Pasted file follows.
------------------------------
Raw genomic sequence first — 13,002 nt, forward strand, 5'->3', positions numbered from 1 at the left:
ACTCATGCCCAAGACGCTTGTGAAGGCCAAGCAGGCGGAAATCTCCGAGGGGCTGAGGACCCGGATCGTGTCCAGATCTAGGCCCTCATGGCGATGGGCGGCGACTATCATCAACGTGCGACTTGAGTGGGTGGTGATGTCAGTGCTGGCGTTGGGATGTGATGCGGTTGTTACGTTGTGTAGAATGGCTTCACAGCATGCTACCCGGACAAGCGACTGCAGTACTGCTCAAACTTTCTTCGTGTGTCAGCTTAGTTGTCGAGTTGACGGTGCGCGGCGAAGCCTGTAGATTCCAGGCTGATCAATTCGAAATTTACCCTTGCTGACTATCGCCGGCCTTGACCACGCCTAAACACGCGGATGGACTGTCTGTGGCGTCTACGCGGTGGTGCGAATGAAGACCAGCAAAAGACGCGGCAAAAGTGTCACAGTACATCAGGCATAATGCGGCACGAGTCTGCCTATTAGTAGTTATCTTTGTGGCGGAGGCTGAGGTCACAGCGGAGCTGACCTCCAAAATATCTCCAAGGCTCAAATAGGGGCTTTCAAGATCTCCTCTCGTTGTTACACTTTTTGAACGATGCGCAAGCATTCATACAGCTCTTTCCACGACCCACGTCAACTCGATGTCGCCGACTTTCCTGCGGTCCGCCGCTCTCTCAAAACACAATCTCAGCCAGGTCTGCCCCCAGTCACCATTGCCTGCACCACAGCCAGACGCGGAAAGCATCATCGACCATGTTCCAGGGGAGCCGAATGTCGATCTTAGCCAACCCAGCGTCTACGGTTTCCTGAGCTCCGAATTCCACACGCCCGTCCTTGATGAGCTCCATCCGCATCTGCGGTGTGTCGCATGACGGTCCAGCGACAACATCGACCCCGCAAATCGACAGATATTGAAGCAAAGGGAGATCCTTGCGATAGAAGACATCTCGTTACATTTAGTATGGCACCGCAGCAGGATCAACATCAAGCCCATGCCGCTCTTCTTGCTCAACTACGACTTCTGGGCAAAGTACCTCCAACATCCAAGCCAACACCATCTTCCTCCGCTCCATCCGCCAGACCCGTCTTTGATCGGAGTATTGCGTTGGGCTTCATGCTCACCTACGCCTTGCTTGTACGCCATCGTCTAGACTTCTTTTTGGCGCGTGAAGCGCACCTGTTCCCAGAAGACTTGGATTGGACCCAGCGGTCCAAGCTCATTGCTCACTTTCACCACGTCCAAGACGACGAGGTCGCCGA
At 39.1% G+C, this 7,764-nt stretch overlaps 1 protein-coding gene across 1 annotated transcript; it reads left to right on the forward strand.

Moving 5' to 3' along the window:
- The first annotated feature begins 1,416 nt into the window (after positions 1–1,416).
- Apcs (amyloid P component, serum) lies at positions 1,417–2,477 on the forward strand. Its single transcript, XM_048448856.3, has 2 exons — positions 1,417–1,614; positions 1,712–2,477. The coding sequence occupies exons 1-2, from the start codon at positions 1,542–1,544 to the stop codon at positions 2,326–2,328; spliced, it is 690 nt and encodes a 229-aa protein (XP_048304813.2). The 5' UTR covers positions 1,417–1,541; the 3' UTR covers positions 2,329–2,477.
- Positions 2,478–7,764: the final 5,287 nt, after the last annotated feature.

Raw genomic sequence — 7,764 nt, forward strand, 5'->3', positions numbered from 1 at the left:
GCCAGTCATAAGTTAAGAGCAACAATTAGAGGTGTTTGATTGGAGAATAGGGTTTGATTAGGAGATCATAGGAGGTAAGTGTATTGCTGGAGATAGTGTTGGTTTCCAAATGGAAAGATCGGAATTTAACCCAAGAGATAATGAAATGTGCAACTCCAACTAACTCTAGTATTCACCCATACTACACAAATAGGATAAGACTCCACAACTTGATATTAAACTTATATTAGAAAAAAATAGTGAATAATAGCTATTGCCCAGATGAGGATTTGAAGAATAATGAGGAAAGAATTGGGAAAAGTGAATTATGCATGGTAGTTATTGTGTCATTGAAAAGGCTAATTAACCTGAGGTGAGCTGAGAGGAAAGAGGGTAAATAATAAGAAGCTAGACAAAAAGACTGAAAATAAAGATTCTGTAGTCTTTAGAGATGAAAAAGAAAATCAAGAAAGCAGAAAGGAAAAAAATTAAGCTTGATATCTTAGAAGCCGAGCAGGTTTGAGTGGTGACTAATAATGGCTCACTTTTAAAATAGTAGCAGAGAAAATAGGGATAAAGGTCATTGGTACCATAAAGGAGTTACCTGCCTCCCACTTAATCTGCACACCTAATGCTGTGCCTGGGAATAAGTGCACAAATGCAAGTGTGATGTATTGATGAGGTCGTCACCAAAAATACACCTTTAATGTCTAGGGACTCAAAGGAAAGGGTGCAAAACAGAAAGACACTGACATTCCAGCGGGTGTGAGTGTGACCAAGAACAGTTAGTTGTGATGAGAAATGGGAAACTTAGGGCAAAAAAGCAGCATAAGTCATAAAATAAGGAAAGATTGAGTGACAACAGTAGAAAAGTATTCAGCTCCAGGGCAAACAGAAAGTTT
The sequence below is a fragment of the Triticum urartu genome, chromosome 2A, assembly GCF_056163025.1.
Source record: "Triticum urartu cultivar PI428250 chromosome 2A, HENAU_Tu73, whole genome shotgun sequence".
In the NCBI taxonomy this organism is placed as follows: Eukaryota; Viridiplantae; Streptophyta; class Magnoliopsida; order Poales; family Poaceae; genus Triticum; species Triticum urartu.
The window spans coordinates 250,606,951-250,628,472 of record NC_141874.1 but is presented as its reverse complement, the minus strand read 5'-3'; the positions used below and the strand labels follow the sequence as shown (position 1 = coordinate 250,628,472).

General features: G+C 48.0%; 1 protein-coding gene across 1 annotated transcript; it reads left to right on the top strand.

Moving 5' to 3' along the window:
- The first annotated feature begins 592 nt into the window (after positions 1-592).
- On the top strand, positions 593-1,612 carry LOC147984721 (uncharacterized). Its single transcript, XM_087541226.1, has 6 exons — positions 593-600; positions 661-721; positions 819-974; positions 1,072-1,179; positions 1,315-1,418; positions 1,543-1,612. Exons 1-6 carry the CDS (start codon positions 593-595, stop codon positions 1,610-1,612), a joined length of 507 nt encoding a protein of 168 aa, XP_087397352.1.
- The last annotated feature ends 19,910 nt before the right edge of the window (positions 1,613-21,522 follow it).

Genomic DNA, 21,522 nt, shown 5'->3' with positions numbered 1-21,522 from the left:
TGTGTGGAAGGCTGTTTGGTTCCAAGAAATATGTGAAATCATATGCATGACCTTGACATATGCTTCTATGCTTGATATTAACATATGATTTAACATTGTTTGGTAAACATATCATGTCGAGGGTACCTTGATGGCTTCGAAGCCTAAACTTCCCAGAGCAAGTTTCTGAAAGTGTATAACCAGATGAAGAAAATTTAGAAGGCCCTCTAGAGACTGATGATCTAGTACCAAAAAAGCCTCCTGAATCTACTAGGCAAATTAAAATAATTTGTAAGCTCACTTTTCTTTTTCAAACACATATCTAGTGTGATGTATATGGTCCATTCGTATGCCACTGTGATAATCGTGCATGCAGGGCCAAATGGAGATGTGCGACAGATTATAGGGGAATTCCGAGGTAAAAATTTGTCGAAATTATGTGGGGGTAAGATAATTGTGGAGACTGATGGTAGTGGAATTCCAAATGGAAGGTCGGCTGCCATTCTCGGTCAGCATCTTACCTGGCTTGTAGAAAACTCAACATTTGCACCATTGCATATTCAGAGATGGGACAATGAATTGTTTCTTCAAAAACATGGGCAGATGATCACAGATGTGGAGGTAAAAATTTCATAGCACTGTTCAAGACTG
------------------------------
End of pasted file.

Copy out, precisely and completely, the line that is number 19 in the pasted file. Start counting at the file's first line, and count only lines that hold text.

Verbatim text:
Genomic DNA, 21,522 nt, shown 5'->3' with positions numbered 1-21,522 from the left: